- A unit of Cinergy Corp. today will become the nation’s first electric utility to offer high-speed Internet service to customers via its power lines, turning every electrical outlet in homes or offices into a Web connection.
The technology, which will be offered first in Hyde Park and Mount Lookout, holds the promise of adding competition and cutting prices for broadband services while making such service available (particularly in remote and rural areas) without costly investments in cables.
The Federal Communications Commission has been pushing the technology to bolster competition – and thus spur more Americans, who are less likely than Japanese or South Korean consumers, to have broadband access. FCC Chairman Michael Powell has said the technology like the kind Cinergy will use “could simply blow the doors off the provision of broadband.” [Cincinnati Enquirer] Perhaps Powell isn’t as dumb as he has appeared.
- Cinergy Broadband teamed with Current Communications Group, a Germantown, Md., technology company to test the service – known as broadband over power lines or BPL – in about 100 homes in Hyde Park in the last year.
“Our pilot has been very successful, with more than 75 percent saying they would be willing to subscribe to the service” said William Grealis, Cinergy executive vice president and president of Cinergy Broadband.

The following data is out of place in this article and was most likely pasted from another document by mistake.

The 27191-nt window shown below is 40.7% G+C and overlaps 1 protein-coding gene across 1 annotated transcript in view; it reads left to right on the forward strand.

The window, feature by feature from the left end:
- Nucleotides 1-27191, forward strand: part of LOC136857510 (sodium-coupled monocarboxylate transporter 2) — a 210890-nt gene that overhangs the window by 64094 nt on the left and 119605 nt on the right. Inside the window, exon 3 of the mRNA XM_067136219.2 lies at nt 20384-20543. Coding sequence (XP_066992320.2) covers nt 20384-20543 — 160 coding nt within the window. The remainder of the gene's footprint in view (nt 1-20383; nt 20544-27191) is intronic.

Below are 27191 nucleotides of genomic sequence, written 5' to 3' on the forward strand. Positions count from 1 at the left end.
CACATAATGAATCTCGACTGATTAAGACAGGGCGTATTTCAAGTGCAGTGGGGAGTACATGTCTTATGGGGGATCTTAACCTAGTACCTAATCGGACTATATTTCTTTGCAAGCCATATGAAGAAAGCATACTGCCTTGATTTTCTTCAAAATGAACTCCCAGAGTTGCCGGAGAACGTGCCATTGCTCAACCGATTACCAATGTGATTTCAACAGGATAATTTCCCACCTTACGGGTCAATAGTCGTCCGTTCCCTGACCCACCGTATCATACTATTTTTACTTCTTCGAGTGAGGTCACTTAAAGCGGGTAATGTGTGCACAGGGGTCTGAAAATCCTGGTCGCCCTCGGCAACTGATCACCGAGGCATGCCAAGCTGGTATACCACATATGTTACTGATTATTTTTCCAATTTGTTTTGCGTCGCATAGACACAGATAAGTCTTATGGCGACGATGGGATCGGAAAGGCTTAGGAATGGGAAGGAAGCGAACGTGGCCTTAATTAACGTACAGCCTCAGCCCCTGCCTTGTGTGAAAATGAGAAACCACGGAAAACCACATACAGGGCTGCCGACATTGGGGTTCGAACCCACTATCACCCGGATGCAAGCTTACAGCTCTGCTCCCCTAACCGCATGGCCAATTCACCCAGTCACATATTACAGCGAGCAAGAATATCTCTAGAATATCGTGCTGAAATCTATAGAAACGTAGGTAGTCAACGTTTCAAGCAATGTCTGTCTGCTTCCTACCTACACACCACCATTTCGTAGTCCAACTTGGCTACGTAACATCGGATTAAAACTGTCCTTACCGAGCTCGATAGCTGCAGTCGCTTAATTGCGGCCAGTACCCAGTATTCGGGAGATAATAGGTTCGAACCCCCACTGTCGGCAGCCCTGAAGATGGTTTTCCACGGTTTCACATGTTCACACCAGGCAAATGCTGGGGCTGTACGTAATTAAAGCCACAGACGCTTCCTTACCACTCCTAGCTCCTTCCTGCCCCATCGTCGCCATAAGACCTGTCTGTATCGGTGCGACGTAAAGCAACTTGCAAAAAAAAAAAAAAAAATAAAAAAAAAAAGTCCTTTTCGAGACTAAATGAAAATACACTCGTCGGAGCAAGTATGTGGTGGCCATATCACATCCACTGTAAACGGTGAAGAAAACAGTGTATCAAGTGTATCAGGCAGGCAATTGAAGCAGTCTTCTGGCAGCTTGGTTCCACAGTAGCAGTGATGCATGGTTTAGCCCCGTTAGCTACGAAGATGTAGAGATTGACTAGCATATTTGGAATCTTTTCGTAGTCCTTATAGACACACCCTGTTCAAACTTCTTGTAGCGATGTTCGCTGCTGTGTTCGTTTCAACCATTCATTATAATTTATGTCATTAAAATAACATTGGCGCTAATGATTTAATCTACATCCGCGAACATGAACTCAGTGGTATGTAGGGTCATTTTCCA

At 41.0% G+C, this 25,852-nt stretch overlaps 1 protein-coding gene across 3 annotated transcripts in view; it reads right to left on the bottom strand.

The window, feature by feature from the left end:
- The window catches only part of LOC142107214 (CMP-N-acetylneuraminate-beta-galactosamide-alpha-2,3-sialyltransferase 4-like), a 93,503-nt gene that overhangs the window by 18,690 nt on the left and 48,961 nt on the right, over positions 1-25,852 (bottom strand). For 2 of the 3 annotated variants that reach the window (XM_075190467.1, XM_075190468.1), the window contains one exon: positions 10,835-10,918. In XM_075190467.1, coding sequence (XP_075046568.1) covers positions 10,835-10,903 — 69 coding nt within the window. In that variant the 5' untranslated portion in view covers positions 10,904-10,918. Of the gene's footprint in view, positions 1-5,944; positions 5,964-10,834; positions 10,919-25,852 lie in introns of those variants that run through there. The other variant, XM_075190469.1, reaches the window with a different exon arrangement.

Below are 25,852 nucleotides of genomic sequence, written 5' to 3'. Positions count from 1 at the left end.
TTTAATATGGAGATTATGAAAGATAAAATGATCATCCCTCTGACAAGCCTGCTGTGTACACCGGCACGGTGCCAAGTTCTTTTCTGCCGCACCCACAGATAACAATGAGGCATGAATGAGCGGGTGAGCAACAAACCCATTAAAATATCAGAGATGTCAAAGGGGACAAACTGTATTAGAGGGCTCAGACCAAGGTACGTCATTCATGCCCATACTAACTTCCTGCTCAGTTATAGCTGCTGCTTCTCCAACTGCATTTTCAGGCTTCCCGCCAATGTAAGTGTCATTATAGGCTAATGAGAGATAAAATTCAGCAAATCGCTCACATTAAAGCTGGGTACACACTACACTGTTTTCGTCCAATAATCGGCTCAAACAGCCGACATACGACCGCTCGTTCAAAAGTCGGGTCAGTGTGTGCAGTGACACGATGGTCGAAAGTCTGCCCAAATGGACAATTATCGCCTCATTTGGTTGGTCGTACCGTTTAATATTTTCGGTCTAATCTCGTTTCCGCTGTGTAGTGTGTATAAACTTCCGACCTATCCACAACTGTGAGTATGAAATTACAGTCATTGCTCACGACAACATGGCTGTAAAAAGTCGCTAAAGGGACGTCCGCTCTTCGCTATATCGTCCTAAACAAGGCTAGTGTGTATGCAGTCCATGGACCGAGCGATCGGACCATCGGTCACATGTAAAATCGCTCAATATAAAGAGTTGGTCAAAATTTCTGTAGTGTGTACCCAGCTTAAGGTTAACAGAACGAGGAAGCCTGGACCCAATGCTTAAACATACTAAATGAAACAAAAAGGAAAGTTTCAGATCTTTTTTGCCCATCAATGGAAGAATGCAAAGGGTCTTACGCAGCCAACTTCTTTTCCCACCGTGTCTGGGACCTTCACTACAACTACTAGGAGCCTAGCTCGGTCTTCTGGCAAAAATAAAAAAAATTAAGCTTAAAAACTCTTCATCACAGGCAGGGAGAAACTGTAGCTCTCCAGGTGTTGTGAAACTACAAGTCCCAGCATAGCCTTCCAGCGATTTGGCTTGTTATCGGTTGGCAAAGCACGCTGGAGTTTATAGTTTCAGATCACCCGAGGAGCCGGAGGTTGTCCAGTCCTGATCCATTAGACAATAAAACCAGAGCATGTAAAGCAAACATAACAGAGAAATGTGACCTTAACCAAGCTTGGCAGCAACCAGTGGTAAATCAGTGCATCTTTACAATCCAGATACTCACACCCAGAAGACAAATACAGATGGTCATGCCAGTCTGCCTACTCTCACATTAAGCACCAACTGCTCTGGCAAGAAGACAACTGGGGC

….Cinergy thinks that BPL has a couple of advantages over competitors. It doesn’t require a cable or phone line, and can be operated from anyplace where there’s an electric wall outlet. Upload and download speeds are the same, unlike DSL and cable modem service – whose upload speeds are slower than download speeds.
….The joint venture also plans to begin offering voice over the Internet telephone service to customers next fall. Prices for that service haven’t been set.
Cinergy and privately held Current are forming another joint venture to market the technology to municipally owned power companies nationally. Grealis said that’s a potential market of 24 million homes.
….”I think there will be a stampede toward (broadband over power lines) in 2005,” said Alan Shark, president of the Power Line Communications Association, an industry trade group in Arlington, Va.
Growing popularity of high-speed Internet service for game playing and downloading music, coupled with refinements in the technology itself, are building momentum for commercial deployment, he said.
….The FCC recently announced it plans to begin developing rules for the technology and has signaled that its views BPL as a third “pipeline” to deliver high-speed Internet service, along with cable modems and digital telephone lines.
After evaluating various BPL technologies for several years, Grealis said Current’s system “is one that works, and we think it’s the only one that works.”
This is excellent news on several levels: competition from a third “pipeline” will have downward pressure on broadband prices in general, power line broadband makes service to rural areas economically viable, and you have the convenience of plugging in anywhere there is an electrical outlet, and upload speeds are equal to that of download. Broadband for everyone!